Richard Turpin of Istelworth, Taylor of age 70 years and upwards.

Thomas Adams of Twickenham aged 77 years or thereabouts.


* * * * * * * *


The Brentford depositions were shorter and there were only eight deponents, they all stated the Hame was part of Hanwell Parish and of the Manor of Boston.

William Butteridge, of Hanwell, in the County of Middlesex, Husbandman, aged 87 years and upwards.

The land taken in the parish of Hanwell and Brainford by the perambulations or processions and he said that for the past 15 or 16 years he did see that the perambulations of the parishioners of Hanwell and Brainford compass round the said Hame in the Rogation week.

He did not know the manor of Istelworth to extend eastwards past the West end of Brainford Bridge and further he said that the river called the Brent doth part and sever the manors of Boston and Istelworth, and so he hath known it by the space of 47 years.

Richard Streate, of Heston, Husbandman of aged 62

"He never knew that the manor of Isleworth extend eastwards towards Brainford than to the bridge thereof, and this he never knew otherwise but that the river of Brent did part and sunder the mannors of Istelworth and Burston."

"He doth know that Sir John Thynne, Knight, made breaches in the said Hame, but whether the said Sir John Thynne, Knight, paid any money for the making up of them again, he cannot depose."

Johan Adams, wife of Michaell Adams, of Ould Brainford, in County of Middesex, tyler, of age 78 years or thereabouts.

She said that the inhabitants of Brainford have taken the profit and benefit of the waste ground called the Hame during the time of her remberance.

She said she does not know how far the manor of Istelworth extended eastward, not how it is divided from the manor of Burston, but she said she doth well remember that in Queen Mary's time she did see in the Rogation Week in one year, the procession of the parish of Istelworth come to a cross standing on Brainford Bridge and say a gospel there, in one of the said Rogation days, and that on one other day in the same Rogation Week the procession of Brainford did come to the same cross and say a Gospel there.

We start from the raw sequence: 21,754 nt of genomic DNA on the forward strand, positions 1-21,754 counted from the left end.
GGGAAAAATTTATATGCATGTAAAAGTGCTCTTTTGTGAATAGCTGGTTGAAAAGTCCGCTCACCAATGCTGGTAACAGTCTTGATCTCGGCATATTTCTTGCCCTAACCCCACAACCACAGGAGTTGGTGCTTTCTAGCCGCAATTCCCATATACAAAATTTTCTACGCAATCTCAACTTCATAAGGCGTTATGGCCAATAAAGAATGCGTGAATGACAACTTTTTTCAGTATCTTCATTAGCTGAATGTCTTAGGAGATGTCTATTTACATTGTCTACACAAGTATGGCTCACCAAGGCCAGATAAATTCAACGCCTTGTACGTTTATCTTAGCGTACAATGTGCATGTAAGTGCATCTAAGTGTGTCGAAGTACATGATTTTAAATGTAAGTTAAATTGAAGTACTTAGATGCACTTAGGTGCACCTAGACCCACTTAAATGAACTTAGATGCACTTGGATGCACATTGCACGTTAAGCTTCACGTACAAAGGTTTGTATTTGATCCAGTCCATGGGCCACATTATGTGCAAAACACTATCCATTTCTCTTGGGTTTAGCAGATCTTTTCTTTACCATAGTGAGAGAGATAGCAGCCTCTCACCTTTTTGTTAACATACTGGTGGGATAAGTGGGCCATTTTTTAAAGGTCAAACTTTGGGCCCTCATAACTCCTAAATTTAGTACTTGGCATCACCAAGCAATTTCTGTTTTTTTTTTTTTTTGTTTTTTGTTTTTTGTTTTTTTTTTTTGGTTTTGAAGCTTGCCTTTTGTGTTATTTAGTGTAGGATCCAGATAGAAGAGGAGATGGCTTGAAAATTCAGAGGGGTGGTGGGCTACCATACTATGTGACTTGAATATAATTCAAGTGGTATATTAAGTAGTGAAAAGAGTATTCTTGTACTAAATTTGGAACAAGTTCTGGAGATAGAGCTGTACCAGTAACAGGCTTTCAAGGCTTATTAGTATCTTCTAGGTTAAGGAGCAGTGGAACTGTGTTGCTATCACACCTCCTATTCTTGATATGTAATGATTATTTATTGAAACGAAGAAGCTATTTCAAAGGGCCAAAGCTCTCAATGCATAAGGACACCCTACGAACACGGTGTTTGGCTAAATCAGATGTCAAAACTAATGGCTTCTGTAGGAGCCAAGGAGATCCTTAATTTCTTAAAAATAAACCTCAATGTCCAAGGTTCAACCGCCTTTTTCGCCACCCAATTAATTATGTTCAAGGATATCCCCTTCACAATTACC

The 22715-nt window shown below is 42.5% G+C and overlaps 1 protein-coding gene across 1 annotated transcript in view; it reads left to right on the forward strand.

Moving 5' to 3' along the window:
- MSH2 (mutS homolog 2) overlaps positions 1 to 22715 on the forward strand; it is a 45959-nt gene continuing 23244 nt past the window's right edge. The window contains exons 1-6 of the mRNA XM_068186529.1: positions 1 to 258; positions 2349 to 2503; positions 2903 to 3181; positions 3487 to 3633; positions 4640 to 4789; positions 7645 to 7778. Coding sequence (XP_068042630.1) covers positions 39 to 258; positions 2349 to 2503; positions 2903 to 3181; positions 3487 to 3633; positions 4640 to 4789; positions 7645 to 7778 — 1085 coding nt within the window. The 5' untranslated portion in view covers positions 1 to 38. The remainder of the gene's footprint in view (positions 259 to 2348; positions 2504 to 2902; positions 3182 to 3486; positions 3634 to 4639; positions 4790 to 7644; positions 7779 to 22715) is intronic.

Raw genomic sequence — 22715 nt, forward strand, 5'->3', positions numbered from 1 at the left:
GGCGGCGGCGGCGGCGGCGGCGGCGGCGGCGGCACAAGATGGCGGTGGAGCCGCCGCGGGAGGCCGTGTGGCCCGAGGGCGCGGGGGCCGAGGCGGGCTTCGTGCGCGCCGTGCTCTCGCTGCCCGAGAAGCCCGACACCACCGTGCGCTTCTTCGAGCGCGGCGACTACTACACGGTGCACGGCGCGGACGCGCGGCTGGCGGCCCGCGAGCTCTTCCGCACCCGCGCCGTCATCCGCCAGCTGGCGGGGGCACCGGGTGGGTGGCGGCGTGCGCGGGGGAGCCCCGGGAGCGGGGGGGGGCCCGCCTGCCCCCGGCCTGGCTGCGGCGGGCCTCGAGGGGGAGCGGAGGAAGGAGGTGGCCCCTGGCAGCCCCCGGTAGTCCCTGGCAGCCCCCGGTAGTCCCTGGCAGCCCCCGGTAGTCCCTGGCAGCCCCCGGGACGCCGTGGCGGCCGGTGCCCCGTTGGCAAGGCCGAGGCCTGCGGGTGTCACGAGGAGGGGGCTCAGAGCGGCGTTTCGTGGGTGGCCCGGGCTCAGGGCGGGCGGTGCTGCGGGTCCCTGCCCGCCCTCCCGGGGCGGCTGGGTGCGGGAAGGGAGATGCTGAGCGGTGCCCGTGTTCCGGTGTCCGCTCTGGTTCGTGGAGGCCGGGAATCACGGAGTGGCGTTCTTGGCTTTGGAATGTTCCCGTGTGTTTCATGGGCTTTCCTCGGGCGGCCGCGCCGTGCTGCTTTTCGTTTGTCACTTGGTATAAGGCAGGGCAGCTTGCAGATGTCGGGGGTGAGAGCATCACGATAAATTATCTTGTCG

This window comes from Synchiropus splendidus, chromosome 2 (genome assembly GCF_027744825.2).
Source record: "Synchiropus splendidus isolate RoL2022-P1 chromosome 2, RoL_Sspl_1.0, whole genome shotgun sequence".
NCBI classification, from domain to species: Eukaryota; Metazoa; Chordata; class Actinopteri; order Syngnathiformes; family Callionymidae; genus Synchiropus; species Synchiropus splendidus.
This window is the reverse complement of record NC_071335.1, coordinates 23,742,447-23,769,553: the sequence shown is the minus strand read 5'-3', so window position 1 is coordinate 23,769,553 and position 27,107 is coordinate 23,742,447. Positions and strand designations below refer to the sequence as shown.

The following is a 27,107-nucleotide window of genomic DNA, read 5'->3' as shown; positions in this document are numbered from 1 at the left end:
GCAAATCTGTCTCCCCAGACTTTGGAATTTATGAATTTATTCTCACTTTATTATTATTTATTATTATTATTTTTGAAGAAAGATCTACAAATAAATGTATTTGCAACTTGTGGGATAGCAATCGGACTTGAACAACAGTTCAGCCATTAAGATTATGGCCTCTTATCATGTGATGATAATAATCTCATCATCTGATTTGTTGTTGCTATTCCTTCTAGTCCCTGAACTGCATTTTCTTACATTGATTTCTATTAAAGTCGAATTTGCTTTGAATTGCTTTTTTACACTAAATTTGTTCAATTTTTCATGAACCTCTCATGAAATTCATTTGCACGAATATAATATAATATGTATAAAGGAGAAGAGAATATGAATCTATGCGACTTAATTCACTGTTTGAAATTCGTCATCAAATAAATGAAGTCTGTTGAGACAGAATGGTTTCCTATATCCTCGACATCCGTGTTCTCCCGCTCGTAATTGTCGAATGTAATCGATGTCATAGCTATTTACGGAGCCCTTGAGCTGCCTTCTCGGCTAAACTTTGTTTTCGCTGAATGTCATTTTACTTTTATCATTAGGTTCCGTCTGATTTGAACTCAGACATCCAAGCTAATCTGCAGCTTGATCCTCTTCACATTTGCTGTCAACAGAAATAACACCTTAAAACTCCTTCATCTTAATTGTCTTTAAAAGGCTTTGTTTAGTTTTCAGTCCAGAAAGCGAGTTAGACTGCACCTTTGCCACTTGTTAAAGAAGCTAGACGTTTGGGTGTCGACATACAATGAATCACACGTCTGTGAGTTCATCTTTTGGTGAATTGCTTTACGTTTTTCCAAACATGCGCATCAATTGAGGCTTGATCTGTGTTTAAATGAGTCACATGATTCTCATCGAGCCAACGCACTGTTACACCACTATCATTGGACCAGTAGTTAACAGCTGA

Johan Steedman, of Old Brentford, Middlesex, widow of age 80 years or thereabouts.

She never knew the contrary than the said Hame lay in the parish of Hanwell and New Brainford and she never knew no others to take the profit thereof than the inhabitants of Brainford, and she never knew others to take the profit thereof.

Edmund Augar, of Hounslow in the County of Middlesex, Vyntener of age 78 or thereabouts. (This deponent may have been living in Heston, as the area to the north side of Hounslow High Street was in Heston parish, and the south side in Isleworth.)

The other Brentford deponents not listed above were : -

Gregory Molde, of Heston, County of Middlesex, Husbandman, aged 70 years or thereabouts.

Mandlyn Molde, wife of Gregory Molde, of Heston, Middlesex, Husbandman, of age 60 or thereabouts.

George Lamkyn of Ould Brainford, in the parish of Ealing, Middlesex, of age of 74 or thereabouts.


Judgement was given for the defendant Jherom Hawley.

1585 Jovis quinto die Novembris. -- Ordered that defendant shall have and continue in the quiet possession of the said ground in controversy until better title shall be showed by the plaintiff.

Jherom Hawley was the son of a Somerset gentleman, he left Somerset to study at the Middle Temple, and later settled at Burston (Boston), becoming a Clerk of the Petty Bag in Chancery and a Middlesex J. P., he also sat for the seat of Andover in Parliament. This seat was under the control of the Earl of Leicester.

Jherom Hawley, "sick in body", made his will 2 September 1622, leaving 150 to his son William, 200 each to his daughters, Katherine and Susan, and 50 each to the three children of his "last" wife. The residue of the estate was left to his eldest son and sole executor, proved 4 May 1624.


On Moses Glover's Map of the Manor of Isleworth Sion, there is a house shown just to the south west of Brentford Bridge, occupied at that time by a Mr. Noye, this is possible the house "Rose and Sprottes", or the Brick House, mentioned in the above testimony.

The same map shows that there was a bowling alley on the Ham, between St. Lawrence Church and the River Brent.


The document recording the depositions is from : - Exchequer Depositions - E / 134, 26 Elizabeth, Easter 6.

It was part reprinted in part, Home Counties Magazine Vol. 4, p. 40-42.

The Details of Jherom Haley are from the History of Parliament - Website.


Page published October 2018